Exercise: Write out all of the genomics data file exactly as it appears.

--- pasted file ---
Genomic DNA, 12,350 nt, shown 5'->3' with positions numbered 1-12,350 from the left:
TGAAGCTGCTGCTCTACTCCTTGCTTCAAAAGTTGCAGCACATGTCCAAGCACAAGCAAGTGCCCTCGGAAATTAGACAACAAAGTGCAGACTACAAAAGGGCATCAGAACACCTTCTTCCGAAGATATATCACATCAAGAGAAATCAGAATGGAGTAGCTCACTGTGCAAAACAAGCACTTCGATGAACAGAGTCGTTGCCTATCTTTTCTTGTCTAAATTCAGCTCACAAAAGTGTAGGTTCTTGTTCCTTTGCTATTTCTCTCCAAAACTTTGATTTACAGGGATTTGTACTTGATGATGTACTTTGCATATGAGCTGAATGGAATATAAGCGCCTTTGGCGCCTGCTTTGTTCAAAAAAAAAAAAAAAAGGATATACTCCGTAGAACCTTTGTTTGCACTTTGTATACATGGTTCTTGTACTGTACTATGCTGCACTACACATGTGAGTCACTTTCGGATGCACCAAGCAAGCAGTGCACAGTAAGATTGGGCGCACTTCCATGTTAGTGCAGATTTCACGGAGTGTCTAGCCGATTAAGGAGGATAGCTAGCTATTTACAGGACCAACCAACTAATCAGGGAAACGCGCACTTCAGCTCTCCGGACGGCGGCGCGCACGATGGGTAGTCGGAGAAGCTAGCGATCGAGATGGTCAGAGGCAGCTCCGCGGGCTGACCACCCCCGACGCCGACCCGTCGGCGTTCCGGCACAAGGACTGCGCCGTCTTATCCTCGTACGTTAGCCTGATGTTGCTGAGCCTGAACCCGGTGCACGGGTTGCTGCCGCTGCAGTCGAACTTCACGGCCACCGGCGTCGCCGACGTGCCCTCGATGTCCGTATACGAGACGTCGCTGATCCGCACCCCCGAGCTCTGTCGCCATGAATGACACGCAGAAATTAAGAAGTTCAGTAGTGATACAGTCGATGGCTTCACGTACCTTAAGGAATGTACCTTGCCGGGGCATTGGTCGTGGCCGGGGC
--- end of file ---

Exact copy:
Genomic DNA, 12,350 nt, shown 5'->3' with positions numbered 1-12,350 from the left:
TGAAGCTGCTGCTCTACTCCTTGCTTCAAAAGTTGCAGCACATGTCCAAGCACAAGCAAGTGCCCTCGGAAATTAGACAACAAAGTGCAGACTACAAAAGGGCATCAGAACACCTTCTTCCGAAGATATATCACATCAAGAGAAATCAGAATGGAGTAGCTCACTGTGCAAAACAAGCACTTCGATGAACAGAGTCGTTGCCTATCTTTTCTTGTCTAAATTCAGCTCACAAAAGTGTAGGTTCTTGTTCCTTTGCTATTTCTCTCCAAAACTTTGATTTACAGGGATTTGTACTTGATGATGTACTTTGCATATGAGCTGAATGGAATATAAGCGCCTTTGGCGCCTGCTTTGTTCAAAAAAAAAAAAAAAAGGATATACTCCGTAGAACCTTTGTTTGCACTTTGTATACATGGTTCTTGTACTGTACTATGCTGCACTACACATGTGAGTCACTTTCGGATGCACCAAGCAAGCAGTGCACAGTAAGATTGGGCGCACTTCCATGTTAGTGCAGATTTCACGGAGTGTCTAGCCGATTAAGGAGGATAGCTAGCTATTTACAGGACCAACCAACTAATCAGGGAAACGCGCACTTCAGCTCTCCGGACGGCGGCGCGCACGATGGGTAGTCGGAGAAGCTAGCGATCGAGATGGTCAGAGGCAGCTCCGCGGGCTGACCACCCCCGACGCCGACCCGTCGGCGTTCCGGCACAAGGACTGCGCCGTCTTATCCTCGTACGTTAGCCTGATGTTGCTGAGCCTGAACCCGGTGCACGGGTTGCTGCCGCTGCAGTCGAACTTCACGGCCACCGGCGTCGCCGACGTGCCCTCGATGTCCGTATACGAGACGTCGCTGATCCGCACCCCCGAGCTCTGTCGCCATGAATGACACGCAGAAATTAAGAAGTTCAGTAGTGATACAGTCGATGGCTTCACGTACCTTAAGGAATGTACCTTGCCGGGGCATTGGTCGTGGCCGGGGC